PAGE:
Aloe Vera; Why You Should Try To Eat The ”Immortal Plant”.

Aloe Vera

The topical health benefits of Aloe Vera cannot be overemphasized even to the lay man now that most people get so curious wondering how edible it can be in its form and how safe it is for consumption.

Well, this article tells ends your curiosity today as you read on…..

Aloe Vera Leaves Are Generally Safe to Eat
Aloe Vera leaves are comprised of three parts: the skin, the gel and the latex. They’re best known for their gel, which is responsible for most of its health benefits.

It is rich in nutrients with more than 75 potentially active compounds, including vitamins, minerals, enzymes, amino acids, fatty acids and polysaccharides

While most people apply the gel to their skin, it’s also safe to eat when prepared right.

Aloe Vera gel has a clean, refreshing taste and can be added to a variety of recipes, including smoothies and salsas.

To prepare the gel, cut off the spiky edges on the top and alongside the aloe Vera leaf. Next, slice off the skin on the flat side, remove the clear gel and dice it into small cubes.

Make sure to wash the gel cubes thoroughly to remove all traces of dirt, debris and residue. Latex residue can give the gel an unpleasant bitter taste.


The latex is a thin layer of yellow liquid between the skin and the gel of the leaf. It contains compounds with powerful laxative properties, such as aloin.

Remember, eating too much latex can have serious and potentially fatal side effects.

In contrast, the aloe Vera skin is generally safe to eat. It has a mild flavor and a crunchy texture, perfect for adding variety to your summer salads. Alternatively, the skin can be enjoyed by dipping it in salsa or hummus.

To prepare the skin, cut off the spiky edges on the top and alongside the plant and slice off the skin on the flat side. Make sure to wash the skin thoroughly to remove any dirt, debris and latex.

You can soak it in water for 10–20 minutes before eating it if you find it too tough to chew.

It’s very important to choose leaves from the aloe Vera plant and not from other aloe species, as these may be poisonous and therefore unfit for human consumption.

Here are some potential benefits of eating aloe Vera:

May reduce blood sugar levels: In human and animal studies, aloe Vera gel helped reduce blood sugar levels by increasing insulin sensitivity.

May suppress inflammatory signals: In animal and test-tube studies, the extract suppressed inflammatory signals such as TN Fα, IL-1 and IL-6 .

Reduce dental plaque: If used as a mouthwash, the juice may be as effective as a regular mouthwash in reducing dental plaque build-up.

May boost memory: In one animal study, consuming aloe Vera gel helped enhance learning and memory while also reducing symptoms of depression.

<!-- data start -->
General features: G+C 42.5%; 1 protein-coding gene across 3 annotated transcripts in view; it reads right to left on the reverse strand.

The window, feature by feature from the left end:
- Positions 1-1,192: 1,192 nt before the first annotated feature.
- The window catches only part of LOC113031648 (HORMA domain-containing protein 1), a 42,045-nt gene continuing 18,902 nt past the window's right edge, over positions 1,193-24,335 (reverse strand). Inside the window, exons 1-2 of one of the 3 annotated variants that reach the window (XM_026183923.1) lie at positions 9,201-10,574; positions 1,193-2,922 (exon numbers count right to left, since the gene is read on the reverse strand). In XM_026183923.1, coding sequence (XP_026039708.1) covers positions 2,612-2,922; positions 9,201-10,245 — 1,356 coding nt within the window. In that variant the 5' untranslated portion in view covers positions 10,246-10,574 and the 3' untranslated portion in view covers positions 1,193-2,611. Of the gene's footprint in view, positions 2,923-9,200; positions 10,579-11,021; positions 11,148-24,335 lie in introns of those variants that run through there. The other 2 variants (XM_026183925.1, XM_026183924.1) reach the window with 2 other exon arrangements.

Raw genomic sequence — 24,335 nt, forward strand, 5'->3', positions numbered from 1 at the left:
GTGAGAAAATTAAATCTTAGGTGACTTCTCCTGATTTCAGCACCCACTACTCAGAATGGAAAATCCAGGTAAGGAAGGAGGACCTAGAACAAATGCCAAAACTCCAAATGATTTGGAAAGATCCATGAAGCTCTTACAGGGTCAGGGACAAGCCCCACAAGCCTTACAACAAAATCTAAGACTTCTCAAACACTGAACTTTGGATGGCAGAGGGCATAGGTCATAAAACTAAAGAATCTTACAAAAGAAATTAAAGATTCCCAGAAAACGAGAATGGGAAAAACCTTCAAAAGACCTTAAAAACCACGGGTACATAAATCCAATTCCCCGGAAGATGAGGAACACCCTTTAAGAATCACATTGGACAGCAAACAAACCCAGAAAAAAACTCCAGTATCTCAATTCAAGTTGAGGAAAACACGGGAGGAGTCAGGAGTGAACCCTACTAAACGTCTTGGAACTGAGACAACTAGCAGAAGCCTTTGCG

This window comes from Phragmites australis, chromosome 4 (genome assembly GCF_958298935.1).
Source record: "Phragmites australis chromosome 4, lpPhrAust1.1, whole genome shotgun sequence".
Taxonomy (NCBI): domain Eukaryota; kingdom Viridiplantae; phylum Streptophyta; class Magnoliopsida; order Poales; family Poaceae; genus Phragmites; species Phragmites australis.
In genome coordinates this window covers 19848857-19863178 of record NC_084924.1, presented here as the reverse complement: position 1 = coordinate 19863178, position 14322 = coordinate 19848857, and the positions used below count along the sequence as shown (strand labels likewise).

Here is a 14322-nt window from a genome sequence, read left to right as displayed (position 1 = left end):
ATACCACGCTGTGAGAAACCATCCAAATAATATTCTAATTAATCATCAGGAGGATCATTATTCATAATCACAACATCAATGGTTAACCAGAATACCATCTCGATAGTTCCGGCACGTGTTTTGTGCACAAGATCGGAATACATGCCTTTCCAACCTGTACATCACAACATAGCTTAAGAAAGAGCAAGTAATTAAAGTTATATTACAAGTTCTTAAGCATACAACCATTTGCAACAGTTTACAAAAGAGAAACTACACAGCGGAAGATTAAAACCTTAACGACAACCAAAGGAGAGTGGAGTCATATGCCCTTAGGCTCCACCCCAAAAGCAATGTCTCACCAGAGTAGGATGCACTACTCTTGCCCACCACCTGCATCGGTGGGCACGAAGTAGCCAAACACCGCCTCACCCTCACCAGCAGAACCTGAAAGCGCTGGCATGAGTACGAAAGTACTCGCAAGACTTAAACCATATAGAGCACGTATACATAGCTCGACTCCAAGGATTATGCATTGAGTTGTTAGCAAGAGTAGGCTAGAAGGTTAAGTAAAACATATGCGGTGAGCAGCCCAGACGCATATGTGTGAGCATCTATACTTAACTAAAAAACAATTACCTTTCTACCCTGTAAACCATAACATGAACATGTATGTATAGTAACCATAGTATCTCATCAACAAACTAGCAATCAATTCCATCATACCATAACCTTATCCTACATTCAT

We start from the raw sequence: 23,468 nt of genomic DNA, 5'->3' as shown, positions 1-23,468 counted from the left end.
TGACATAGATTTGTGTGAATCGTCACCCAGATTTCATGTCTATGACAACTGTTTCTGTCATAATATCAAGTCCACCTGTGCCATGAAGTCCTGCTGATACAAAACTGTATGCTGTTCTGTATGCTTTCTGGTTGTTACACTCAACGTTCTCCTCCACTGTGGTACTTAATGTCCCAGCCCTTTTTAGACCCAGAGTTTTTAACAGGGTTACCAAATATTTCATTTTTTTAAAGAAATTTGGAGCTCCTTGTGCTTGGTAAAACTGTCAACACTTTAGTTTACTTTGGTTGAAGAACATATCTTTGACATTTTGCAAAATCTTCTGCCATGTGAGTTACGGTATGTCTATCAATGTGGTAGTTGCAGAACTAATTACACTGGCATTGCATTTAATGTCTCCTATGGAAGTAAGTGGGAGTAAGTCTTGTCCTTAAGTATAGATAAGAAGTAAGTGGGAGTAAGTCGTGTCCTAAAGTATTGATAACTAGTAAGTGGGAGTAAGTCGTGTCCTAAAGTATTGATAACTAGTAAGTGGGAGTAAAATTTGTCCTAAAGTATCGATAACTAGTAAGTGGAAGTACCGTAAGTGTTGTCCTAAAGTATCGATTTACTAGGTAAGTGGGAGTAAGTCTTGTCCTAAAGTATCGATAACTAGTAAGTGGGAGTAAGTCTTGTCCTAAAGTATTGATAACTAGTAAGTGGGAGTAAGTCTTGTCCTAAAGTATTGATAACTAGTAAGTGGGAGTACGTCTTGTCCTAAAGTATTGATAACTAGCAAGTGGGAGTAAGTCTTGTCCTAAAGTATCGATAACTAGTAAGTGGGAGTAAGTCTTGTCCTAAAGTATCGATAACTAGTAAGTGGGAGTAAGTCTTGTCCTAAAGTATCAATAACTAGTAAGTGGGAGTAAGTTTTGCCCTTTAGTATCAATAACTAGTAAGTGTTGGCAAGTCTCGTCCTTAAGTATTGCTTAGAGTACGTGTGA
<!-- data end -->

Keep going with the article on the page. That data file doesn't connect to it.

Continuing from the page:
Rich in antioxidants: Regularly eating aloe Vera gel may raise blood antioxidant levels. Antioxidants help combat the damage caused by free radicals, which are compounds linked to many chronic diseases.

Aloe Vera has been linked to potential health benefits, such as reduced blood sugar levels, inflammation and dental plaque, as well as improved memory and antioxidant defenses.

Potential Dangers of Eating Aloe Vera
Eating aloe Vera latex, a yellow substance that is found inside the leaf, has potential risks.

In small doses, eating the latex may help treat constipation by promoting contractions. However, in 2002 the US FDA banned the sale of over-the-counter products containing the latex due to safety concerns.

Long-term consumption of aloe Vera latex has been linked to side effects, including stomach cramps, kidney problems, irregular heartbeat and muscle weakness.

In high doses above 1 gram per day, prolonged use may even be fatal (3).

Pregnant women should avoid eating the latex, as it may stimulate uterine contractions, which could cause a miscarriage.

In addition, people with digestive disorders, such as inflammatory bowel disease (IBD) or Crohn’s disease, should avoid consuming aloe Vera latex as it may worsen their conditions.

Aside from the latex, consuming aloe Vera gel is not advised for people taking diabetes, heart or kidney medications, as it may worsen potential side effects from the drugs.

Avoid eating aloe Vera skin care gels, as they do not offer the same benefits as the gel inside the leaf. Skin care gels may also contain ingredients that are not meant to be eaten.

Aloe Vera

The latex can be harmful, especially to pregnant women, people with digestive disorders and people on certain medications. You should also avoid its gel if you take diabetes, heart or kidney medications.

The Bottom Line
Aloe Vera gel and skin can be eaten. The gel, in particular, may offer several health benefits.

Be sure to wash the gel or skin thoroughly to remove all traces of latex, which has an unpleasant bitter taste and may cause harmful side effects.

Never eat aloe Vera skin care products. They do not offer the same benefits as the leaf and are not meant to be ingested.

About Vivian 206 Articles
Registered Nurse Fitness Model Beautician Health Promoter

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